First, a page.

Reinventing the Civic University

Goddard, J. (2009). Reinventing the civic university.
From the summary of this report done for Nesta, a U.K. innovation charity:
In this provocation I argue that all publicly-funded universities in the UK have a civic duty to engage with wider society on the local, national and global scales, and to do so in a manner which links the social to the economic spheres. Engagement has to be an institution wide-commitment, not confined to individual academics or projects. It has to embrace teaching as well as research, students as well as academics, and the full range of support services. All universities need to develop strategies to guide their engagement with wider society, to manage themselves accordingly and to work with external partners to gauge their success….I argue that civic engagement should move beyond being a third or separate strand of activity for universities, with less prestige and fewer resources than teaching or research. It should become a guiding principle for their organisation and practice.
This report was written in 2009 in the throes of the global economic meltdown. What is striking about this report is that even with this backdrop the author, John Goddard, does not retrench to the narrow view of universities as economic drivers producing technologies and talent for companies. He takes the broad view that universities need to engage their research and teaching portfolios with local and global communities to create social and economic benefits for the country.
A key perspective differentiating this report from much of the knowledge mobilization literature: the focus of this report is the institution not the researcher. This report focuses on what institutions should do to support the researchers, students, partners, knowledge brokers, public engagement officers (collectively I refer to this group as “research impact practitioners”).
Seven years ago this report sets up all the arguments for research impact which is the focus of much attention today. The only significant element of this report that seems to have materialized in the UK is the Research Excellence Framework ( that is the basis for allocating £1.6 billion annually.
Even though UK universities are assessed on the impacts of research there is little funding for institutional activities that support the creation of research outside of research commercialization. One exception is the Impact Acceleration Accounts from the Economic and Social Research Council although much of this funding will go to the support the collaborative activities of researchers and partners. There is still the need in the UK – and of course, in Canada – to seed the development of infrastructure to support research impact. In Canada all CIHR and SSHRC grant applications require a knowledge translation or mobilization (respectively) strategy yet there are few institutions investing in institutional supports for those strategies.
The 12 ResearchImpact universities are each supporting knowledge mobilization in different organizational constructs working with partners from the public, private and non-profit sectors. And we are sharing across our institutions so that everyone has the opportunity to adapt promising practices to their own local context. This 2009 report calls for what our network has been working towards since 2006 and continues to share among members today.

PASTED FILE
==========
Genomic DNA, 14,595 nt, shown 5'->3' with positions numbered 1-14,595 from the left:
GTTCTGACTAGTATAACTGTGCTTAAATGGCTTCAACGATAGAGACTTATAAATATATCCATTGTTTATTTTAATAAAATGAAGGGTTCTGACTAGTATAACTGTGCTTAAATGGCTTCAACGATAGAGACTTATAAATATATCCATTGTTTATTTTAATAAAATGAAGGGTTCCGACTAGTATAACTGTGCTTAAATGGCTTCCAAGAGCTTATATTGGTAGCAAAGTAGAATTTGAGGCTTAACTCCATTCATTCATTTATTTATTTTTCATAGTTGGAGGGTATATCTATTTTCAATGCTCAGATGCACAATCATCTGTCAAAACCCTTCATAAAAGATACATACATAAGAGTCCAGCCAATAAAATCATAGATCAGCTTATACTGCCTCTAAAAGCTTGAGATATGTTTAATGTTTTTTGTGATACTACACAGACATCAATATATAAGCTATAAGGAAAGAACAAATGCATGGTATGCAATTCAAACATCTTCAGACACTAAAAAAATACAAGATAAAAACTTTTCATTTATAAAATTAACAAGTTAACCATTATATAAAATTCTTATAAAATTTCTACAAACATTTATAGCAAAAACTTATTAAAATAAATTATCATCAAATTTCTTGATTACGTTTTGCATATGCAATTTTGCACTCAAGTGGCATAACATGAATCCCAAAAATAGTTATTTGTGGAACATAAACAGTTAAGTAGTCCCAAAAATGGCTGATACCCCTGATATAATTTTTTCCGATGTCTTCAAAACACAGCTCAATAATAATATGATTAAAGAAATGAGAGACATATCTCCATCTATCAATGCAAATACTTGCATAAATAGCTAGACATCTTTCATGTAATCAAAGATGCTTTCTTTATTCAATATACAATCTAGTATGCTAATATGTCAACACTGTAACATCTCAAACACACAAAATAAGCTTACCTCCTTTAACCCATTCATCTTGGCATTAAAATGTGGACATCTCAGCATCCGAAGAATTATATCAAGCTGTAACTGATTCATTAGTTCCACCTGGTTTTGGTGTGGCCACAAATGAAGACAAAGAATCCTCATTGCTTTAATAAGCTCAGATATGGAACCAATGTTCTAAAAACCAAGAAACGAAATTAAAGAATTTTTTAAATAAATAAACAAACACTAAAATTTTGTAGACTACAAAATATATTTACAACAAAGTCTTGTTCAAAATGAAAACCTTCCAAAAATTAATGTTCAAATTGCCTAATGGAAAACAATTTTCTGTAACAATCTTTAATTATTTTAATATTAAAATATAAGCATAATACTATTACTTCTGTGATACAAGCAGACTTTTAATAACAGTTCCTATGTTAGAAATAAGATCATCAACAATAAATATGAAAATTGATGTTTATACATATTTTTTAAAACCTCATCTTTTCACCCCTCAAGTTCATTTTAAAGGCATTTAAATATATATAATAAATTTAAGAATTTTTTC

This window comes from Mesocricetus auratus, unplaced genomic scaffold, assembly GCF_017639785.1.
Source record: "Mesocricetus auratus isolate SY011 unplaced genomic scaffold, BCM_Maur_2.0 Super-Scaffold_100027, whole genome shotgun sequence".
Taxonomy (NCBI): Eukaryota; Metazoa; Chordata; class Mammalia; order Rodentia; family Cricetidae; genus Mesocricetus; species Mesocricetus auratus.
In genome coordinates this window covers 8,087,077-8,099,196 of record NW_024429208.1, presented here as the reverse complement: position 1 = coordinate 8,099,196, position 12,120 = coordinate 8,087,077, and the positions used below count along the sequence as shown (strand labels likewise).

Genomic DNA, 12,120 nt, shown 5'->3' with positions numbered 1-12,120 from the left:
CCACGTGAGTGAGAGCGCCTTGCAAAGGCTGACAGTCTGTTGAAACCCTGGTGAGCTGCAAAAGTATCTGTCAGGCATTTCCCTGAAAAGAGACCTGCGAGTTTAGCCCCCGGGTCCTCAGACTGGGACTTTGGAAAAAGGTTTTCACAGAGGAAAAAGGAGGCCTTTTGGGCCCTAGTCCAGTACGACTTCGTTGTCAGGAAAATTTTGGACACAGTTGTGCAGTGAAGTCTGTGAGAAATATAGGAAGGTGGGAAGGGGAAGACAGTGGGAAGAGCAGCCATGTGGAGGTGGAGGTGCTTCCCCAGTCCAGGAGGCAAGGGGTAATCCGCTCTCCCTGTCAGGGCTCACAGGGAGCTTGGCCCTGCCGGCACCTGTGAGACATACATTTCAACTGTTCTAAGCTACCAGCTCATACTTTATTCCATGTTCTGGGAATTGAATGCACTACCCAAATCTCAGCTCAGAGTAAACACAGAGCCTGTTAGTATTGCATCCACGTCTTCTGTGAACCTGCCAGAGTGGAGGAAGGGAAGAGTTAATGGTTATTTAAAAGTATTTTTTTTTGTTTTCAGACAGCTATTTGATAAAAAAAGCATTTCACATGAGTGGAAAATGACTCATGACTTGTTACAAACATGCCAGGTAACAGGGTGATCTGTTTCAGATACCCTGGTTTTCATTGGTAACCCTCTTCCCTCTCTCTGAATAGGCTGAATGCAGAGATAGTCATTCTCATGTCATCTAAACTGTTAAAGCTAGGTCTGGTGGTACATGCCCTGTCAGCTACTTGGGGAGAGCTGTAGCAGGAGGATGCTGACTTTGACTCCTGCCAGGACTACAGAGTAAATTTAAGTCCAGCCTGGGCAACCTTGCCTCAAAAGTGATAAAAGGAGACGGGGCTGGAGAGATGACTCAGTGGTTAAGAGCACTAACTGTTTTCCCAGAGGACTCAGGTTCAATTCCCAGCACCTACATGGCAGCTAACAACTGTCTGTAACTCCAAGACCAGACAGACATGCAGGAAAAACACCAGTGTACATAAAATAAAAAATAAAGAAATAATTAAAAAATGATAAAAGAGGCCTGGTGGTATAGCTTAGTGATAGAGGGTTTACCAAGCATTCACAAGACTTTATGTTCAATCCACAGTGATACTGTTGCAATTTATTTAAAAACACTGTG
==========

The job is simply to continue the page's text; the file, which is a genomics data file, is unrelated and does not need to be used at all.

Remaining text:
Much of this report is timely even seven years later as Canada consults to develop a new innovation policy. The committee reviewing options for the six priority areas for innovation in Canada would do well to remember their 2009 history and consider all 11 recommendations in this report, two of which are:
-This is not solely a matter for universities. Companies, local government, development organisations, NGOs and the public have much to gain from thinking about how to interact more effectively with local universities.
-Universities should be asked to bid for civic status, with access to substantial amounts of money, in exchange for demonstrating their ability to generate worthwhile impact.
Build a knowledge mobilization unit. Support the creation of research impacts. Work well with partners from the public, private and non-profit sectors. Bid for funding (if there was any!). And become a Civic University.
ResearchImpact-RéseauImpactRecherche is producing this journal club series as a way to make the evidence and research on knowledge mobilization more accessible to knowledge brokers and to create on line discussion about research on knowledge mobilization. It is designed for knowledge brokers and other knowledge mobilization stakeholders. Read the article. Then come back to this post and join the journal club by posting your comments.

One thought on “Reinventing the Civic University

  1. Off the cuff comment: What about “Global Institutions” and those Universities that have established strong international influence, even at the detriment of local relationships? What is the International Community? Should universities be asking the International Community (IC) for a kind of civic status? Is the IC analogous to a local governmental structure such that it can be asked for money? Does the IC govern?
    Perhaps an interesting question could be: For those Universities/Institutions who pride themselves on International Impact and engagement, is there something local they are missing that cannot (at least easily) be found in international dealings?

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